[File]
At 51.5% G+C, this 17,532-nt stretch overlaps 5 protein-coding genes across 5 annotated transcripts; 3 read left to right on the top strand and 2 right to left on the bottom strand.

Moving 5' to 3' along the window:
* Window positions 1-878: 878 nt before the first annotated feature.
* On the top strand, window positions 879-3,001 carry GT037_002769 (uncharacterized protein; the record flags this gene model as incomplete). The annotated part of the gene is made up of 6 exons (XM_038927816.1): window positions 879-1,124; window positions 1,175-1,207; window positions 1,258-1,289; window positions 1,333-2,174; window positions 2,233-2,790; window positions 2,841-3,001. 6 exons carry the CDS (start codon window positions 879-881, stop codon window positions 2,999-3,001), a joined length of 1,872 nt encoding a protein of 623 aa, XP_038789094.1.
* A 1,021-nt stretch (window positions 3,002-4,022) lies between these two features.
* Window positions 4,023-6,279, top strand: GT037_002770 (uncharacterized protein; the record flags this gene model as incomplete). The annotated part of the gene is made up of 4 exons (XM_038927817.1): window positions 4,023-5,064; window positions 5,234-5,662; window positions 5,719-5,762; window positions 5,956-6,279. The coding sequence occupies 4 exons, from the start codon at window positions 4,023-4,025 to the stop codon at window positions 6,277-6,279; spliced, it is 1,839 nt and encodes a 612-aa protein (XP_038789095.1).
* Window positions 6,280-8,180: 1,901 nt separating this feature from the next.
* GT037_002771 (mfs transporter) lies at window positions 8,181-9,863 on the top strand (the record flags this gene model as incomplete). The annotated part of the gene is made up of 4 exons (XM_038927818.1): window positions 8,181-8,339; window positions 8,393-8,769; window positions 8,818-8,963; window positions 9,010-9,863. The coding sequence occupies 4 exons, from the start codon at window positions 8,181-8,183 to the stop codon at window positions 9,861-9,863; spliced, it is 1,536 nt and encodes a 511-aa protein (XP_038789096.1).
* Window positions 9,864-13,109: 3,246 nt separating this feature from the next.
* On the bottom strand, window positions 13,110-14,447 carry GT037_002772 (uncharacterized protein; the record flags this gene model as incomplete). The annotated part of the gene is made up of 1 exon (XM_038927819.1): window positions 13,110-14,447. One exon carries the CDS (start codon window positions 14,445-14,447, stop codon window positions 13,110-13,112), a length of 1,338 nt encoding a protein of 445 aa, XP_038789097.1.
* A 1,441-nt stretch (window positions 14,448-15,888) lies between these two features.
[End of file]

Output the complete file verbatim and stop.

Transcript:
At 51.5% G+C, this 17,532-nt stretch overlaps 5 protein-coding genes across 5 annotated transcripts; 3 read left to right on the top strand and 2 right to left on the bottom strand.

Moving 5' to 3' along the window:
* Window positions 1-878: 878 nt before the first annotated feature.
* On the top strand, window positions 879-3,001 carry GT037_002769 (uncharacterized protein; the record flags this gene model as incomplete). The annotated part of the gene is made up of 6 exons (XM_038927816.1): window positions 879-1,124; window positions 1,175-1,207; window positions 1,258-1,289; window positions 1,333-2,174; window positions 2,233-2,790; window positions 2,841-3,001. 6 exons carry the CDS (start codon window positions 879-881, stop codon window positions 2,999-3,001), a joined length of 1,872 nt encoding a protein of 623 aa, XP_038789094.1.
* A 1,021-nt stretch (window positions 3,002-4,022) lies between these two features.
* Window positions 4,023-6,279, top strand: GT037_002770 (uncharacterized protein; the record flags this gene model as incomplete). The annotated part of the gene is made up of 4 exons (XM_038927817.1): window positions 4,023-5,064; window positions 5,234-5,662; window positions 5,719-5,762; window positions 5,956-6,279. The coding sequence occupies 4 exons, from the start codon at window positions 4,023-4,025 to the stop codon at window positions 6,277-6,279; spliced, it is 1,839 nt and encodes a 612-aa protein (XP_038789095.1).
* Window positions 6,280-8,180: 1,901 nt separating this feature from the next.
* GT037_002771 (mfs transporter) lies at window positions 8,181-9,863 on the top strand (the record flags this gene model as incomplete). The annotated part of the gene is made up of 4 exons (XM_038927818.1): window positions 8,181-8,339; window positions 8,393-8,769; window positions 8,818-8,963; window positions 9,010-9,863. The coding sequence occupies 4 exons, from the start codon at window positions 8,181-8,183 to the stop codon at window positions 9,861-9,863; spliced, it is 1,536 nt and encodes a 511-aa protein (XP_038789096.1).
* Window positions 9,864-13,109: 3,246 nt separating this feature from the next.
* On the bottom strand, window positions 13,110-14,447 carry GT037_002772 (uncharacterized protein; the record flags this gene model as incomplete). The annotated part of the gene is made up of 1 exon (XM_038927819.1): window positions 13,110-14,447. One exon carries the CDS (start codon window positions 14,445-14,447, stop codon window positions 13,110-13,112), a length of 1,338 nt encoding a protein of 445 aa, XP_038789097.1.
* A 1,441-nt stretch (window positions 14,448-15,888) lies between these two features.